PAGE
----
We have, for far too long, done violence to God's story and stories, scavenging them for this or that agenda or claim to modern certainty. We have forsaken the reality of the Bible as drama in favor of dogmatic idolatry.
We have dilluted the Bible in favor of more palatable and controllable document void of questions, ambiguity, paradox, and struggle about what God is really up to in the past, present, and future.
What Noah has done, and what many other readers and adherents to Scripture have been doing for years, is lift the text above these chaotic waters of modernity and liberate the sacred motifs as great conversation partners in practical and public theology discourse. The conversation: what do these stories mean for us TODAY as God's people who dwell within a world caught between beauty and devastation, good and evil, God's all-encompassing dreams and God's greatest despair.
What do stories like Noah reveal to us about present-day tensions between justice and mercy?
How do aged biblical stories like Noah propel us into faithful improvisation of the kingdom of God in the twenty-first century?
How do these epics confront our environmental and ethical consciences in the midst of so much negligence of both the earth and our most vulnerable neighbors around the globe?
What new questions does Noah raise in the here and now as we all wait for the return of Eden and God's new creation?
Aronofsky has received a large share of criticism for Noah, mostly from tweets, blogs, and pulpits of conservative Evangelicals who fear the director and screen writer have been unfaithful and unbiblical to such a beloved story hedged within a mere four chapters of the book of beginnings.
Actually, I think Noah's critics and all who have tamed this ancient epic may be the ones who have missed the boat.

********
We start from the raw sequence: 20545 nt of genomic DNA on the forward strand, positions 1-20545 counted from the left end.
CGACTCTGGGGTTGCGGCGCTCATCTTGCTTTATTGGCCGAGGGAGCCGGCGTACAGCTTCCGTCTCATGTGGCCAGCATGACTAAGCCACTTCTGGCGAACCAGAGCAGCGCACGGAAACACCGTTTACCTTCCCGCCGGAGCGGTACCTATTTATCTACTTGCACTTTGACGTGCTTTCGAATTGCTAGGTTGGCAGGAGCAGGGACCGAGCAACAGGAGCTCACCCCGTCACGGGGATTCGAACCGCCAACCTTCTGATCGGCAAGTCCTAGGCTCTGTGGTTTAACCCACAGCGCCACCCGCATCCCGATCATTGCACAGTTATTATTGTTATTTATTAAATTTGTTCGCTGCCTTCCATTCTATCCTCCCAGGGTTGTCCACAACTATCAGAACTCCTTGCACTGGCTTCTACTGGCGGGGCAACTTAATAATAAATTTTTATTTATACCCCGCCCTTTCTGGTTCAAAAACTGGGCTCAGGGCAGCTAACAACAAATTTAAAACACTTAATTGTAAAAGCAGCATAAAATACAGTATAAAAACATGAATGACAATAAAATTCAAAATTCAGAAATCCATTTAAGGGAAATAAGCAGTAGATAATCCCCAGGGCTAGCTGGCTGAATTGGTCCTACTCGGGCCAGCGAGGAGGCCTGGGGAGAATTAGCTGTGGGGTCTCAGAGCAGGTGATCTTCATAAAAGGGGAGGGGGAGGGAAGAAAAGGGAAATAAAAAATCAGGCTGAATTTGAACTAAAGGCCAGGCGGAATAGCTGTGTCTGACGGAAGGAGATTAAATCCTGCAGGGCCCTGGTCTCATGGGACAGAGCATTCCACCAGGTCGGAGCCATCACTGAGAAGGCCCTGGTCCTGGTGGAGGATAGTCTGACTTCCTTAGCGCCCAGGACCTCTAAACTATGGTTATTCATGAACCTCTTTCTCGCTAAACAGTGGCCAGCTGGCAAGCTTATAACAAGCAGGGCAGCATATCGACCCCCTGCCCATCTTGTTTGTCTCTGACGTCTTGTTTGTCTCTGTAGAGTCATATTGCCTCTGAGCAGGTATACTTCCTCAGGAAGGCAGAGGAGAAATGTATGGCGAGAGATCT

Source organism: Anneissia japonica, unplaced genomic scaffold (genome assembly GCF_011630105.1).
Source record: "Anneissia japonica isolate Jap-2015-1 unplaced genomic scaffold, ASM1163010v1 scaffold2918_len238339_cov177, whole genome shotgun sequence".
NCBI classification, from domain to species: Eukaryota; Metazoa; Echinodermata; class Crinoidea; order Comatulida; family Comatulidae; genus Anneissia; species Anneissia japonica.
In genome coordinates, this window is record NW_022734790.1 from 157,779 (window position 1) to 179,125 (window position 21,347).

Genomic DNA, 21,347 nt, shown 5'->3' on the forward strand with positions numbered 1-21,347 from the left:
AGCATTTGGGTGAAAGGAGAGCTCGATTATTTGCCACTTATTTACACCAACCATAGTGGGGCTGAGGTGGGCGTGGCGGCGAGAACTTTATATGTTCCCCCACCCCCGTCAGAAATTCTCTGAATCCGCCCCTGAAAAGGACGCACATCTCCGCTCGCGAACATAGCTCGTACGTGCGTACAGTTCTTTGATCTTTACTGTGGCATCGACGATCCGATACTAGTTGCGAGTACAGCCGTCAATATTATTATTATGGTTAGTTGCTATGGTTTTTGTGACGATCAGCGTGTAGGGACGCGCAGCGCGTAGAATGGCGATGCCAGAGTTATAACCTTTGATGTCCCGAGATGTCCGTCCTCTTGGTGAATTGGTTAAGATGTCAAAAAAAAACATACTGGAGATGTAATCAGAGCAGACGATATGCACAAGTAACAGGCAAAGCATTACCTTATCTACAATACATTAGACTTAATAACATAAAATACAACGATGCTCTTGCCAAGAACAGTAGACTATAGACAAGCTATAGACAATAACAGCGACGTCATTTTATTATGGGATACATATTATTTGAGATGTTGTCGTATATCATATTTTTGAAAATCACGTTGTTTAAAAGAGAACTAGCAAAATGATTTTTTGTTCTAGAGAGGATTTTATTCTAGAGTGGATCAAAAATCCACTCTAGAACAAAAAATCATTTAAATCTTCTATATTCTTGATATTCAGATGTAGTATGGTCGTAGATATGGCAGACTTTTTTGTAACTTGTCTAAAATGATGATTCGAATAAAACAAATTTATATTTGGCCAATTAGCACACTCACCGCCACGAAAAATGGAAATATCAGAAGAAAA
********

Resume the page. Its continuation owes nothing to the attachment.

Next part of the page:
But it's not too late to jump on board.
The world around us is already there.
A few questions raised for me by Noah:
How have we corrupted the world around us through our obsession with power, technology, convenience, and misappropriated quests to dominate creation versus care for and serve the world God made as good?
What would it mean if we began to foster intimacy with creation and valued every created thing as though it served a valuable purpose within God's world and ecosystem?
How can we begin to reclaim a sacred imagination that views the world as enchanted and interconnected versus static and serving all-purposes human? (See Bo Sanders below)
What do we make of God actually sending a flood to wipe out corrupt humanity? When we hear people use this rationale today we, rightly, reject such "natural" theology. Then there's this story. I would have, like Noah's family, wondered why we could not lower ropes to drowning victims. Further, I grieve how God's people today, myself included, often isolate ourselves from suffering that surround us on all sides.
How does the fatalist mentality of Noah, convinced God is finished with humanity altogether, leak into our own psyche and leave us cynical, jaded, and apathetic at best?
How are we any better today than the violent world that God wiped out ages ago? When will the violence of today be wiped out once and for all?
Should I be a vegetarian? If not, should I at least have a better awareness of where my food comes from and the life taken to nourish my body?
What seeds am I planting today that can be a part of Eden's return? How am I living out my responsibility and call as God's image bearer and caretaker of all God made?
What bitterness do I harbor, like Ham, that pushes me to isolate myself from others or wreak havoc as a means of self-preservation?
Where was Jesus in this film? (just kidding)
I could go on...
Noah: the Beautiful and the Haunting by J. Ryan Parker